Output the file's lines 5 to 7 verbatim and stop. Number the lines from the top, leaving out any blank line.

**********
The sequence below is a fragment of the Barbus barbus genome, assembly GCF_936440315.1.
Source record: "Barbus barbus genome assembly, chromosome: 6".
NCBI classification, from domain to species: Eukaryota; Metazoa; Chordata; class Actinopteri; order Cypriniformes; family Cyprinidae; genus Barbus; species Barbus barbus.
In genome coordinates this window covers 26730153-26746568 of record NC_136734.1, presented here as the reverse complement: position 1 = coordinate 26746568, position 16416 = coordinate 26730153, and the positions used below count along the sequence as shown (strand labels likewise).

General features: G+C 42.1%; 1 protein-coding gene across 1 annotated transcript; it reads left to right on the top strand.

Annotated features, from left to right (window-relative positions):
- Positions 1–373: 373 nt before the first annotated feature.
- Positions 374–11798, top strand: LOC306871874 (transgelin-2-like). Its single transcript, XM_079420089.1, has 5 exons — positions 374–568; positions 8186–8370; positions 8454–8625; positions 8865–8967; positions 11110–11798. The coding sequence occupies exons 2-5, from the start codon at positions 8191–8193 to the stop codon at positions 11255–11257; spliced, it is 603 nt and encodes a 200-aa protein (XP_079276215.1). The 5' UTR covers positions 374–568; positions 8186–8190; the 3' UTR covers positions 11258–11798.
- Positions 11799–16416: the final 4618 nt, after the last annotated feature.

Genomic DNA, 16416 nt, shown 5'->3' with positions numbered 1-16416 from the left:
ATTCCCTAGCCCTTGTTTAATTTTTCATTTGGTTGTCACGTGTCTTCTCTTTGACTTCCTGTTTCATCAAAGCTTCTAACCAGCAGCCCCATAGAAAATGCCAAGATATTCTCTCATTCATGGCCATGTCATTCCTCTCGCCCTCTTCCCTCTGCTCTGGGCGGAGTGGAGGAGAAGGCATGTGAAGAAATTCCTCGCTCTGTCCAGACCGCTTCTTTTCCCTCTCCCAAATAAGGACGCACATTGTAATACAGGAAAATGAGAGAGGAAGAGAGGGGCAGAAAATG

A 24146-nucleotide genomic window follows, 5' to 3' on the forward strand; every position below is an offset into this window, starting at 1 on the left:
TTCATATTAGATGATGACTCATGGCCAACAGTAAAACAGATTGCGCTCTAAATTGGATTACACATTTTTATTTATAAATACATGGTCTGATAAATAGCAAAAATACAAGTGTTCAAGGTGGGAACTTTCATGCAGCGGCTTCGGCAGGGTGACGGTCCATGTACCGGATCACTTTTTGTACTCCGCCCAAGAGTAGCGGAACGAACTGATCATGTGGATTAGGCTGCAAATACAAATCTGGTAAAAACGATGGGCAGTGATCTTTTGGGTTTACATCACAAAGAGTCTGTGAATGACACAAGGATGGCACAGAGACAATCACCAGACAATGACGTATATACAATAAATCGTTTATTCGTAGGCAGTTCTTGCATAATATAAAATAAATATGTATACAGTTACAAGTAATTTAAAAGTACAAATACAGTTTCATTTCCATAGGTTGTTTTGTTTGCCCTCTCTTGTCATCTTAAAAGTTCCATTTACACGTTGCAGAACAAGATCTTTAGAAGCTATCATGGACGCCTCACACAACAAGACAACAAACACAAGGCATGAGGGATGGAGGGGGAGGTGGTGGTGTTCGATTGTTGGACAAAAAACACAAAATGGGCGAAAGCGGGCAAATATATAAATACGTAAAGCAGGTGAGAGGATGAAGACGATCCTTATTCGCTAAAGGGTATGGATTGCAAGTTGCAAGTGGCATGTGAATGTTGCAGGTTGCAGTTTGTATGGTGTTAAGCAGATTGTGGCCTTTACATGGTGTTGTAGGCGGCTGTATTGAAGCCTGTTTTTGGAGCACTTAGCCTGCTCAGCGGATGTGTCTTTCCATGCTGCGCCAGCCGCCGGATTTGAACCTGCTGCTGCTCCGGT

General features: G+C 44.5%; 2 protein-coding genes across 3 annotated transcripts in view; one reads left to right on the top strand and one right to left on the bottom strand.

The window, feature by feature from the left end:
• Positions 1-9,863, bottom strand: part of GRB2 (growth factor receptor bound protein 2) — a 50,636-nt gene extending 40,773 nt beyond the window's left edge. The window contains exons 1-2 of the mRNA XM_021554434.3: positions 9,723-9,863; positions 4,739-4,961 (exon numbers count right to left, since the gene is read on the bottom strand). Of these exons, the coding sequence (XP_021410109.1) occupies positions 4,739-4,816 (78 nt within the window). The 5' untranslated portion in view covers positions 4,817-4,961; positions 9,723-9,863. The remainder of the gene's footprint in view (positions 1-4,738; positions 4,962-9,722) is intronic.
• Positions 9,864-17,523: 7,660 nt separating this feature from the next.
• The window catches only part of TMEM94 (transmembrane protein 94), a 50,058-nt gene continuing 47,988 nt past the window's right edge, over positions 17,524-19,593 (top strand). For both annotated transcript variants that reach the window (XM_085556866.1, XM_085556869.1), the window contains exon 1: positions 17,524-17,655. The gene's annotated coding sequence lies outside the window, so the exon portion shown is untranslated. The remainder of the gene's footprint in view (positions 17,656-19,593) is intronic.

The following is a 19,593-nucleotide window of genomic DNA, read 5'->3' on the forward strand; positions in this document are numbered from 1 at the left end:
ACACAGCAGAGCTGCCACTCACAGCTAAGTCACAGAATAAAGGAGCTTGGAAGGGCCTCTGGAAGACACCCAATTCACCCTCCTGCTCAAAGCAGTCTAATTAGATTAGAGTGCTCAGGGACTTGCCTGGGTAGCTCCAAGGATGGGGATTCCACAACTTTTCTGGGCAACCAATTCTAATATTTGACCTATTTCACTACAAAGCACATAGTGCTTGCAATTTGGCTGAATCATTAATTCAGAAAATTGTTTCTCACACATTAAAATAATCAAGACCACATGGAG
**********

General features: G+C 42.1%; 1 protein-coding gene across 1 annotated transcript; it reads left to right on the top strand.

Annotated features, from left to right (window-relative positions):
- Positions 1–373: 373 nt before the first annotated feature.